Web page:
The Development of Capitalism in England, c. 1300–1860
The main point made in this work is that English poor relief evolved side by side with the emergence of the world’s first capitalist society. In order for this argument, and my critique of other writers, to make sense, it is necessary to consider the development of capitalist class relations. This chapter will be a sweeping survey of more than 500 years of English history, one that is premised on an explicit rejection of a number of theoretical observations, especially those developed as part of world systems theory and the bourgeois paradigm. The focus will be more on the prehistory of capitalism, in particular the dissolution of the bond between individuals and the land which culminated in the vast majority of the population becoming labourers in an agrarian capitalist economy. In the early modern era, only England witnessed the complete subjection of commodified labour-power to capital in the wage relation, together with the virtual disappearance of a peasantry. Here alone, the direct producers lost non-market access to land, the principal means of production. After this review, the growth of the industrial sphere of capitalism, most prominent after 1760, will be detailed. Finally, a sketch of the English state will be provided. This state was formed in a society where the ‘economic’ and the ‘political’ were being split into separate spheres. A brief account of French absolutism will highlight the different ‘shape’ of English governance as well as contrast the ways in which these two states regulated their class relations.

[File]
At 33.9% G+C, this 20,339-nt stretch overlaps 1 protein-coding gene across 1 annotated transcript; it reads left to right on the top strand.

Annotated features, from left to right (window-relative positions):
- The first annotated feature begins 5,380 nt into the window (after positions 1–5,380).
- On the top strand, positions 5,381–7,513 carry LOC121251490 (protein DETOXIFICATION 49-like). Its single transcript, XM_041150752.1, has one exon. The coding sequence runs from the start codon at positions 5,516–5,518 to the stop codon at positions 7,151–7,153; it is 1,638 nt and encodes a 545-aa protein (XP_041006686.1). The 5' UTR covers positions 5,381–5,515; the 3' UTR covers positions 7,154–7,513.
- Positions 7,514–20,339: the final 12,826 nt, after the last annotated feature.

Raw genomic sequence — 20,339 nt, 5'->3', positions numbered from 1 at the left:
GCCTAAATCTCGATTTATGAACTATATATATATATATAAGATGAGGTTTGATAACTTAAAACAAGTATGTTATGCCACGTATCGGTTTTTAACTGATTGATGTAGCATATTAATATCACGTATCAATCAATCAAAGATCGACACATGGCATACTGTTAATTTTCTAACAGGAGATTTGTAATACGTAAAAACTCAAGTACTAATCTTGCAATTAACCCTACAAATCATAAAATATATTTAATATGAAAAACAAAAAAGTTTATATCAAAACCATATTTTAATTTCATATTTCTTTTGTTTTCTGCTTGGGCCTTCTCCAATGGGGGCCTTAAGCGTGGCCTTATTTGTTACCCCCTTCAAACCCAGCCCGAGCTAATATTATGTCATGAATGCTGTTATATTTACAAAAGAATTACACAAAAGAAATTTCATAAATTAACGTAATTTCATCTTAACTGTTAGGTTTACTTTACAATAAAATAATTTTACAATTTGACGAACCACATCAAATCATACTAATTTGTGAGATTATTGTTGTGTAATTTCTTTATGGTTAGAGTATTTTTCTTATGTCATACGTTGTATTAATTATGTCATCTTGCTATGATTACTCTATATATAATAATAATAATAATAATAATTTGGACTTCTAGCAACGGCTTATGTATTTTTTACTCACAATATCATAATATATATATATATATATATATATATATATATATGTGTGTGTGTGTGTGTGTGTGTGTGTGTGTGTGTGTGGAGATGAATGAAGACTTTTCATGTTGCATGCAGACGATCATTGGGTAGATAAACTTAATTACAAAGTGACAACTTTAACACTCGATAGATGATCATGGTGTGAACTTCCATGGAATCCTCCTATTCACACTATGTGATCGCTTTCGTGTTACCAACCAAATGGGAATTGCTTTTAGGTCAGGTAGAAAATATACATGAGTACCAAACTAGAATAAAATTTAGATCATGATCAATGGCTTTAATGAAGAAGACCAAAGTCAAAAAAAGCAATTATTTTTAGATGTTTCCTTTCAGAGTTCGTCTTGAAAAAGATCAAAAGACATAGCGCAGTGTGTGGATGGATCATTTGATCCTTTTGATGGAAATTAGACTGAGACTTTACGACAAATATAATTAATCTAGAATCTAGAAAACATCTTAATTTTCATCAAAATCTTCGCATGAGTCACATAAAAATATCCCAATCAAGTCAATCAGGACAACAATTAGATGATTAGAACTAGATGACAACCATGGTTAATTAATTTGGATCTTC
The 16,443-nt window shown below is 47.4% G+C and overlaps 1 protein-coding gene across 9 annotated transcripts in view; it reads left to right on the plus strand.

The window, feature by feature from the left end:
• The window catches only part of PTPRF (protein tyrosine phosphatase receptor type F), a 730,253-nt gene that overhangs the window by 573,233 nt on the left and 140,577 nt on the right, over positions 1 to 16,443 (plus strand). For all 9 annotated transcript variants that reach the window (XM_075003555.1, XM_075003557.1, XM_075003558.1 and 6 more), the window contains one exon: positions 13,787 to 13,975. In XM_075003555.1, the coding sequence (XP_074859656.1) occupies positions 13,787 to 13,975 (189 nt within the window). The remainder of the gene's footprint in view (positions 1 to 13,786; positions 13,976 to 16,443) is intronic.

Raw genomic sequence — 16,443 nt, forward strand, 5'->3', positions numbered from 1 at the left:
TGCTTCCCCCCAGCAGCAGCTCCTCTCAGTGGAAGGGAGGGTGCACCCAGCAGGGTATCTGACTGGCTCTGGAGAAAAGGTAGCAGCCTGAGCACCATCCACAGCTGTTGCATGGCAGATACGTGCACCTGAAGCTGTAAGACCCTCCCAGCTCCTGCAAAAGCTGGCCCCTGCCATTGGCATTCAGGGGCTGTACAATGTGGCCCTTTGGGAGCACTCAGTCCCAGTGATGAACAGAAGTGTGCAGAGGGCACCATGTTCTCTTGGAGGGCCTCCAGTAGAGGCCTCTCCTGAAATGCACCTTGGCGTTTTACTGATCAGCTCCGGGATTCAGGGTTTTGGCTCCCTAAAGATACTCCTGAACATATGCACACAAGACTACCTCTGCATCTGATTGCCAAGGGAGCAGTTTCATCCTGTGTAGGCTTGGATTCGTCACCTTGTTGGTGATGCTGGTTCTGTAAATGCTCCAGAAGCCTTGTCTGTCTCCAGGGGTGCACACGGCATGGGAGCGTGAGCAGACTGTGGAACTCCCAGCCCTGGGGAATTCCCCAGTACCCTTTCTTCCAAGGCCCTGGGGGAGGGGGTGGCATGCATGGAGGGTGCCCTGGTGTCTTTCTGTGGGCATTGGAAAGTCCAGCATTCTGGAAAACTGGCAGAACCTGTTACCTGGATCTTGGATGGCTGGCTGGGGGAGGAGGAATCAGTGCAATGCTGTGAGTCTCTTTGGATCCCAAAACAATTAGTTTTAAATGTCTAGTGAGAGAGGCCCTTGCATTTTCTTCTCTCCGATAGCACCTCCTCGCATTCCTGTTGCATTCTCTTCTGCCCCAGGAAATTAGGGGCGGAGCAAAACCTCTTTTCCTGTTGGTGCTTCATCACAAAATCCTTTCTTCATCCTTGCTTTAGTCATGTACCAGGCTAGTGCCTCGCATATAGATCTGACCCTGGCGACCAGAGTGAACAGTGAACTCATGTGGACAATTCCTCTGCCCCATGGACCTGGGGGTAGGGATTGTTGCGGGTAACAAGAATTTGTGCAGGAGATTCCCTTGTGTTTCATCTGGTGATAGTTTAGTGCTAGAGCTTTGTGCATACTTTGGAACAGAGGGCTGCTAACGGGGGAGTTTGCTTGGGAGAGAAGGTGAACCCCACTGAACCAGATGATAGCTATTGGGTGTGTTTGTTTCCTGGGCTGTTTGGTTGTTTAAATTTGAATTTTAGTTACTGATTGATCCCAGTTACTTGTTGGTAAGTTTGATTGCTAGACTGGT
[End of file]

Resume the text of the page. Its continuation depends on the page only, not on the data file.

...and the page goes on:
KeywordsEighteenth Century Thirteenth Century English State Capitalist Social Relation Poor Relief
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